How to Stop Pain and Discomfort and Improve Your Intonation
In this lesson I take a detailed look at left hand thumb technique for double bassists. I also explore potential problems you may have and explain how thumb technique relates to utilising your arm weight. These are both crucial aspects of upright bass technique and I would recommend making sure you playing in the best possible way as it can effect your tuning, shifting and dexterity.
In this lesson, we look at the left hand thumb and learn how it affects your technique.
Let’s look at the key points from the lesson:
- The main purpose of the thumb is to stabilize the hand. The thumb should brush lightly against the back of the neck to help keep the hand in position.
- We also use the thumb to help measure distance when shifting. This is an important, often overlooked, factor.
- Don’t squeeze the neck with your thumb. Instead, keep your thumb relaxed and brush it lightly against the back of the neck. If you are squeezing with your thumb, you’re likely not using your arm weight, which I demonstrate in the video.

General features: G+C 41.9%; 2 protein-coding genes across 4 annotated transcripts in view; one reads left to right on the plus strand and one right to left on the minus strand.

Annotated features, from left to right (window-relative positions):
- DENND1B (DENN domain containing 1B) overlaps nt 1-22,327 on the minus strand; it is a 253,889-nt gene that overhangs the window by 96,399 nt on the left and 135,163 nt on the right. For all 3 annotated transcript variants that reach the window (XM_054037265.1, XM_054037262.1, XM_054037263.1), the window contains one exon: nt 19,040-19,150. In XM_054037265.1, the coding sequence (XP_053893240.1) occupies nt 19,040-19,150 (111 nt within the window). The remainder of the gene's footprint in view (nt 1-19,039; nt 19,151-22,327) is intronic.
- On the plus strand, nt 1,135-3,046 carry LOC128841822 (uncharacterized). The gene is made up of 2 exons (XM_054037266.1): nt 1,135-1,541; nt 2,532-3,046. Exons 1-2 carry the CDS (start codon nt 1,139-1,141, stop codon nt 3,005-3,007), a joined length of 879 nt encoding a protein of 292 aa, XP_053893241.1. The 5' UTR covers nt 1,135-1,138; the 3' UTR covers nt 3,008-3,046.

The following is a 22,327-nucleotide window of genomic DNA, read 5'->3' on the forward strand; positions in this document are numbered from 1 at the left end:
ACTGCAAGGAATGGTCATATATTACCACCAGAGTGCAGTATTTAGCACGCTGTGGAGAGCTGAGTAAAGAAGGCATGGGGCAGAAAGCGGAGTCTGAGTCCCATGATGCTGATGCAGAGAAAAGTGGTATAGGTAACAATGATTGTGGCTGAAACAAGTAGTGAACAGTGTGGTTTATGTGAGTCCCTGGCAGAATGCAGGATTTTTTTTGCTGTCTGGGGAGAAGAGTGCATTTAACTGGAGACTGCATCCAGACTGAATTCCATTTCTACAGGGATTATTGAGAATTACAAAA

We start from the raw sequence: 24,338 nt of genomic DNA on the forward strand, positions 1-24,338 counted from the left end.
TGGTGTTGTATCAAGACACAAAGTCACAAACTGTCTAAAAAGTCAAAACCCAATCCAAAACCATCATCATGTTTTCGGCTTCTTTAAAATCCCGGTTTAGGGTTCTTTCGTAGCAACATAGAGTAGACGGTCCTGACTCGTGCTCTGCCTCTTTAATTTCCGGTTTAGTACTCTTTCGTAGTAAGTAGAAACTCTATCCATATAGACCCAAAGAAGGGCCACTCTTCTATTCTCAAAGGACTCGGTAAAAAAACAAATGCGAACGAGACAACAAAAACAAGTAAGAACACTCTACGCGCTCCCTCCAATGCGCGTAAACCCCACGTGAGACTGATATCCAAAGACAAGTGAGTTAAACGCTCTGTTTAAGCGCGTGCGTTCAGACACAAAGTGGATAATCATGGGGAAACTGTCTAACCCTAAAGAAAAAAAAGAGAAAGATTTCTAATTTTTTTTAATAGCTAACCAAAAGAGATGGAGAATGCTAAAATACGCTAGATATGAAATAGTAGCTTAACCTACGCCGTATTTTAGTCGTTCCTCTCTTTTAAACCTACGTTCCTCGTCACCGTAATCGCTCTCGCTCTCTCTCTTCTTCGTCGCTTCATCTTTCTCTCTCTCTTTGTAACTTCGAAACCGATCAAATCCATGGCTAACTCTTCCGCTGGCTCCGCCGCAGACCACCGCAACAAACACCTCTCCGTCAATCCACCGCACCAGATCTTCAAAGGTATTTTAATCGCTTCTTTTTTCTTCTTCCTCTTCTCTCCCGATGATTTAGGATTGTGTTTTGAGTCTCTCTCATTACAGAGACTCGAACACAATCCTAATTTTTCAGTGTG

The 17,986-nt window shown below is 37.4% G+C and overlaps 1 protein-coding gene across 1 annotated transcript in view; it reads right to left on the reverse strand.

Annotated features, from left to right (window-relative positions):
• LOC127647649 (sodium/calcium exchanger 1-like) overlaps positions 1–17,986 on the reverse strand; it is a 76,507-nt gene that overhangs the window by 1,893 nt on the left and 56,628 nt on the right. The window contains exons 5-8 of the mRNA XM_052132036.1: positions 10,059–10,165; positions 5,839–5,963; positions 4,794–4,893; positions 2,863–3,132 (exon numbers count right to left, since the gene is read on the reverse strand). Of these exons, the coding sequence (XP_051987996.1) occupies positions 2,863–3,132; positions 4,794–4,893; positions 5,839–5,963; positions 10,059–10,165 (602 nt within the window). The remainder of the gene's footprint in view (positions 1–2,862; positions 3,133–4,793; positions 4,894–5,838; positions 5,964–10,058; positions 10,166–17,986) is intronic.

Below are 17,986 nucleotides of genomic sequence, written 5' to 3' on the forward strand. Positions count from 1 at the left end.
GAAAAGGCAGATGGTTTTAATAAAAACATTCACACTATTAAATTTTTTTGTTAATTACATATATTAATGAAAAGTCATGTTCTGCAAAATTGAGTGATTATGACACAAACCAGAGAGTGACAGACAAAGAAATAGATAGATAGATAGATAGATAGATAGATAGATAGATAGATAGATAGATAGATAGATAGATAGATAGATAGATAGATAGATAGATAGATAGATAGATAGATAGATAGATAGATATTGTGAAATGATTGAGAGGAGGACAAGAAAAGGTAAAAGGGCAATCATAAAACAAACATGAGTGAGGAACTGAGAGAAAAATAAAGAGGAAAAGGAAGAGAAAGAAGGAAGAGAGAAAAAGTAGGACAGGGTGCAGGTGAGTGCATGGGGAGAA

- Don’t let your thumb drag behind the neck. Whilst there may be some movement, try not to allow the thumb to remain in place as you move your hand. This will result in less accurate shifting which will affect your intonation.
- The fleshy part of your thumb should make contact with the back of the neck. Don’t bend your thumb and use the tip.
- You can move your thumb around the neck as you play notes on different strings. For example, if you are playing on the G string, you may find it more comfortable to move your thumb nearer to the E string.
- Like all left hand technique, the best way to monitor your progress is to practice in front of a mirror.
In the video I reference several lessons which I recommend you check out if you haven’t already.